Jeffrey R. McCutcheon, Ph.D

Associate Professor,Department of Chemical & Biomolecular Engineering, University of Connecticut




CEB 218, 810 S. Clinton Street


Forward osmosis (FO) is a rapidly emerging technology platform that harnesses the osmotic pressure difference between solutions of differing salinity. By harnessing osmosis in an engineered process environment, innovative technologies for desalination, water reuse, dewatering, and power production can be realized. However, a vast majority of FO development has been hindered by the lack of appropriately-designed membranes that facilitate the use of this unusual driving force and thus exhibit high water flux, superior selectivity, chemical stability and adequate mechanical strength. At the University of Connecticut, we have developed a number of new polymeric thin film composite (TFC) membranes that function well in a number of FO applications. One of our developments has been a modified reverse osmosis membrane that has a demonstrated 20-fold improvement in water flux over its unmodified counterpart.  Another is our cast nylon 6,6 microfiltration membrane supported thin film composite membrane which has matched productivity of a standard commercial FO membrane but is 10 times more selective. One of our most innovative flat-sheet platforms is our electrospun nanofiber supported TFC membrane.  The high porosity and low tortuosity of the nanofiber nonwoven support material facilitates mass transport and thus enables excellent osmotic performance.  Lastly, our newest work is on tailored hollow fiber TFC membrane designed specifically for osmotic applications.  Each of these membrane platforms has its own benefits and drawbacks and each also has varying prospects for commercial development. These issues will be discussed in the context of other FO commercialization efforts occurring around the world.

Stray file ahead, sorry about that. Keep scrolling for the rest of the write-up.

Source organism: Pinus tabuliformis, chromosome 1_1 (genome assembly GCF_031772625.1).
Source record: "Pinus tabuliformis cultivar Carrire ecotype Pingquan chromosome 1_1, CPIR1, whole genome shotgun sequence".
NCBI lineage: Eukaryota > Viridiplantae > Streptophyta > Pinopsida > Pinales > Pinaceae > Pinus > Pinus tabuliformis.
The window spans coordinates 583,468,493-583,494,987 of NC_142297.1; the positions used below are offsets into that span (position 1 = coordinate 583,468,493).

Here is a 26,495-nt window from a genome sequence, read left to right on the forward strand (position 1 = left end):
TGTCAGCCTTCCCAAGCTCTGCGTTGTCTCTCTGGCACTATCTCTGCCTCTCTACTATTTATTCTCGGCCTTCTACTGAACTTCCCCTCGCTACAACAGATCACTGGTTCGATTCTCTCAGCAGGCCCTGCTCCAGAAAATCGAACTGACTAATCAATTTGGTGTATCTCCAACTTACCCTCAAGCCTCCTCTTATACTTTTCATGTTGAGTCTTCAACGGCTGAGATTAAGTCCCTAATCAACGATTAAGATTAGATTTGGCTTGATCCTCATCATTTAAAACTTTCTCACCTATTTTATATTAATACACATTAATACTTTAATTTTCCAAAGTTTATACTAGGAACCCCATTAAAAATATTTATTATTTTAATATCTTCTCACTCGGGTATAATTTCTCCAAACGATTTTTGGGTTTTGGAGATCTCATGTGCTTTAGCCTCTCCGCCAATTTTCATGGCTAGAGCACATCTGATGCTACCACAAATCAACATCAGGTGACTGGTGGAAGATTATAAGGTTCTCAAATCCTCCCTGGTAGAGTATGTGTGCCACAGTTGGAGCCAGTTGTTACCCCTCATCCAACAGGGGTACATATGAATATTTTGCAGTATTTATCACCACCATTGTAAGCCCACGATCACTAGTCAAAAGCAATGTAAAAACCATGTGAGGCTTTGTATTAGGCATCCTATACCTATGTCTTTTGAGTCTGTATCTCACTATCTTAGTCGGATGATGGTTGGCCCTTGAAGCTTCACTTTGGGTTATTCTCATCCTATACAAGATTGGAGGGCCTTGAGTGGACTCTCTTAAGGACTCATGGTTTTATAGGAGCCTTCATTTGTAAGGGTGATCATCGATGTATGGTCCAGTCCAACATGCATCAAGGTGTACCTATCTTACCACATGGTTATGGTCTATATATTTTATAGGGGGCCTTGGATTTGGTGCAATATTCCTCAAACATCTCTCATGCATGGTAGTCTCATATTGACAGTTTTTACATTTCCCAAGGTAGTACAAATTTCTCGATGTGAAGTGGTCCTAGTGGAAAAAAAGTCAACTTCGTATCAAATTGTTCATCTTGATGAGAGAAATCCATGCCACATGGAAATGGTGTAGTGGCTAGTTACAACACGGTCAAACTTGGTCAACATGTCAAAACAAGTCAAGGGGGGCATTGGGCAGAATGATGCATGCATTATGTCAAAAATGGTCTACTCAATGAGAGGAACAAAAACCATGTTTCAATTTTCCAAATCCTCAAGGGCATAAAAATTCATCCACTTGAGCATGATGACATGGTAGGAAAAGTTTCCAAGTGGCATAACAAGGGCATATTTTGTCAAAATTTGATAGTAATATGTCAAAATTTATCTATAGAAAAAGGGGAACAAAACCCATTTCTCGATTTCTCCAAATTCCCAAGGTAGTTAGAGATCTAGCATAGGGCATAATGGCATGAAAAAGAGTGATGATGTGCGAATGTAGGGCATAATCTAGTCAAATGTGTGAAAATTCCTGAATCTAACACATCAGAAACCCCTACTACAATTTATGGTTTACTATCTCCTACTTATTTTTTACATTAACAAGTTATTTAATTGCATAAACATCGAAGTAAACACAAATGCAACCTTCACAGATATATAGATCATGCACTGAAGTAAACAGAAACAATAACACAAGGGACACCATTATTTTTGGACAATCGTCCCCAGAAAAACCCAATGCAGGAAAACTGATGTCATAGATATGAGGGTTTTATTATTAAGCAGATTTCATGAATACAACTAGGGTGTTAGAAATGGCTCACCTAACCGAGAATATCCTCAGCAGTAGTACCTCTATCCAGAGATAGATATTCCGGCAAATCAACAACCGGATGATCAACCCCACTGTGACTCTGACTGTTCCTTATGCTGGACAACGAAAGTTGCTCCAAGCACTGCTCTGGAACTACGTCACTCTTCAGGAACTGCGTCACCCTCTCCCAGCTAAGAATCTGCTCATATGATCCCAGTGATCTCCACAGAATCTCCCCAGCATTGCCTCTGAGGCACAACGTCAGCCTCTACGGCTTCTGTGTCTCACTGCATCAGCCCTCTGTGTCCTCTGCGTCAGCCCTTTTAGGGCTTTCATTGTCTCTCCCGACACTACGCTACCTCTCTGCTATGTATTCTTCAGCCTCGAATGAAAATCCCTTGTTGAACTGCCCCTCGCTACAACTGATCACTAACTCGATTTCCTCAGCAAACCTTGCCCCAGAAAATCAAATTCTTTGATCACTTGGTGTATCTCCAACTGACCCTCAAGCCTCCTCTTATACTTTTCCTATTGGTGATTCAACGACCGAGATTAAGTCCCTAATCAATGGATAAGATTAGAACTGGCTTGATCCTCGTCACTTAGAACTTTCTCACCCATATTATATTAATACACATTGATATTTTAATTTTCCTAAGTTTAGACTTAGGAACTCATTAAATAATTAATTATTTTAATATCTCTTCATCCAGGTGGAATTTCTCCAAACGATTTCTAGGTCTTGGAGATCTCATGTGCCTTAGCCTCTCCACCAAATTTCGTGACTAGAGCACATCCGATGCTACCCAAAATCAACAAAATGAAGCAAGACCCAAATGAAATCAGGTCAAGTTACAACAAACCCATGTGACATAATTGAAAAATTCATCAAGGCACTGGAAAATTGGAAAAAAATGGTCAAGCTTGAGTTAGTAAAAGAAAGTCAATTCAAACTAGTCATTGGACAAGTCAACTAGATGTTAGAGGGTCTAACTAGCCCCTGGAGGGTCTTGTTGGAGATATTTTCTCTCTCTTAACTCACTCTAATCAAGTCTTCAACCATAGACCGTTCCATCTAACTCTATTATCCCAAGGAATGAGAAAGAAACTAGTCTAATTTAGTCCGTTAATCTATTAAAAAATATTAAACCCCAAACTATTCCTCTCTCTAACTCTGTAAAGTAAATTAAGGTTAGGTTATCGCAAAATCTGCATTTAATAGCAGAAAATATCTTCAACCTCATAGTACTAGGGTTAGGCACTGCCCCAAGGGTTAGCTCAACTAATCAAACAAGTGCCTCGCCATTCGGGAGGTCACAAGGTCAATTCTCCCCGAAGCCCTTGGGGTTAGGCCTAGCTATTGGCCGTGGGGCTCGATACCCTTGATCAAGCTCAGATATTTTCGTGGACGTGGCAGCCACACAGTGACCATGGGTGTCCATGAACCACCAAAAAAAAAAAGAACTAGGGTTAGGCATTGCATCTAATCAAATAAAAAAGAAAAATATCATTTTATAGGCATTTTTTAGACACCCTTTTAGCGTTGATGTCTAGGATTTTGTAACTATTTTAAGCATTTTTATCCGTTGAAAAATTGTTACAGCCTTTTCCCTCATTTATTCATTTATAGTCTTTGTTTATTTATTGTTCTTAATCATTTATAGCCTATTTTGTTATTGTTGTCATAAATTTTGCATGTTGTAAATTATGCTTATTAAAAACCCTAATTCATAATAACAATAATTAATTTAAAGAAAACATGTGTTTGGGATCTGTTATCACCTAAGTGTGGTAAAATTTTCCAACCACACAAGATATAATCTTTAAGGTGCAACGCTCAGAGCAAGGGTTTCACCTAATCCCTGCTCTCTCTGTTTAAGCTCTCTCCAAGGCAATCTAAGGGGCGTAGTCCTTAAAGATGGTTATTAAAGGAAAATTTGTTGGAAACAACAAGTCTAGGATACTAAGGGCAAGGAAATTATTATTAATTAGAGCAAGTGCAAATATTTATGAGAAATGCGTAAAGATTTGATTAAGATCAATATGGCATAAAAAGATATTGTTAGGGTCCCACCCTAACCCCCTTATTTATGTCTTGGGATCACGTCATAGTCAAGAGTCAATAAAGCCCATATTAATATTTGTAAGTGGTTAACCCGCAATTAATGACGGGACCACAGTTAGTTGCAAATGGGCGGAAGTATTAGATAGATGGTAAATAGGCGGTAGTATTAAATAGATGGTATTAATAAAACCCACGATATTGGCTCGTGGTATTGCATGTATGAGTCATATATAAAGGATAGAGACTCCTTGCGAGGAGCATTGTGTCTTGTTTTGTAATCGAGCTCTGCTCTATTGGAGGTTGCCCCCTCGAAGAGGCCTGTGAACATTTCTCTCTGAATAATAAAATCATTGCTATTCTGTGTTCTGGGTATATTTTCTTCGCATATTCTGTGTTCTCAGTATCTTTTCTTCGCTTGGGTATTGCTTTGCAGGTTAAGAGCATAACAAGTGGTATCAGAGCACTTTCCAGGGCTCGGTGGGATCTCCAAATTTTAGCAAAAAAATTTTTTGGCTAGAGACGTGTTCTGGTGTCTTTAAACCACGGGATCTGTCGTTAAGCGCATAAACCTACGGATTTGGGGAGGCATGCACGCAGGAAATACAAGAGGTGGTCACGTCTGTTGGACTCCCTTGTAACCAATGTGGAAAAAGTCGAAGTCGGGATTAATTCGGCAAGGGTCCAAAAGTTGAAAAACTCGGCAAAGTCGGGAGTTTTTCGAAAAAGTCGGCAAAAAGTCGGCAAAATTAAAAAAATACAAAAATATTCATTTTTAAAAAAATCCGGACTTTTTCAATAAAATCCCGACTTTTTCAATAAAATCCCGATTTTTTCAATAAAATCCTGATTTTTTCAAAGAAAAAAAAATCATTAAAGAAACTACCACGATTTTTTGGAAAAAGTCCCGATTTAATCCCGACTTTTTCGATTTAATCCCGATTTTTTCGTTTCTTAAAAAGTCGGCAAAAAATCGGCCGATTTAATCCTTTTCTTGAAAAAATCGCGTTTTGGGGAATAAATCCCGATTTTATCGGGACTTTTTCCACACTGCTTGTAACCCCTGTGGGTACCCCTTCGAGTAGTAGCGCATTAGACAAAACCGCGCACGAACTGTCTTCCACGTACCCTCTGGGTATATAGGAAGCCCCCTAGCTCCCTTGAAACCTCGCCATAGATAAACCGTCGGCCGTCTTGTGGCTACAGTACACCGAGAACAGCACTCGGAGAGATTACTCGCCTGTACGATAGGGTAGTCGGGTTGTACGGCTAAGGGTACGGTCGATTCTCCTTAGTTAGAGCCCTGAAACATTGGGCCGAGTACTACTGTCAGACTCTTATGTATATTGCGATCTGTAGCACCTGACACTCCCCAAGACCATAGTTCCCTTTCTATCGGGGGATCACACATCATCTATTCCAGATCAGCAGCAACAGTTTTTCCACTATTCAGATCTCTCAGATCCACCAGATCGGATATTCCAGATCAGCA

Jeffrey McCutcheon is the Al Geib Associate Professor for Environmental Engineering Research and Education in the Department of Chemical & Biomolecular Engineering at the University of Connecticut.  He received a B.S. in Chemical Engineering from the University of Dayton and his Ph.D. in Chemical Engineering from Yale University. Since his appointment in Fall of 2008, he has established a laboratory that has graduated 5 PhD students and currently supports 6 graduate students. His primary research efforts are focused on osmotic processes, including forward osmosis (FO) and pressure retarded osmosis (PRO).  His work has resulted in 52 publications, 2 book chapters, 3 pending patents, and dozens of invited seminars around the world.  He is an elected Director in the American Institute of Chemical Engineers Separations Division and serves on the North American Membrane Society (NAMS) Board of Directors.  He co-organized NAMS 2015 in Boston and will be organizing the upcoming Gordon Research Conference on Membranes and Membrane Processes in 2016.  He has received a number of awards including the 3M Nontenured Faculty Award, the Solvay Advanced Polymers Young Faculty Award, The DuPont Young Faculty Award, and the FRI/John G. Kunesh Award from the AIChE Separations Division.

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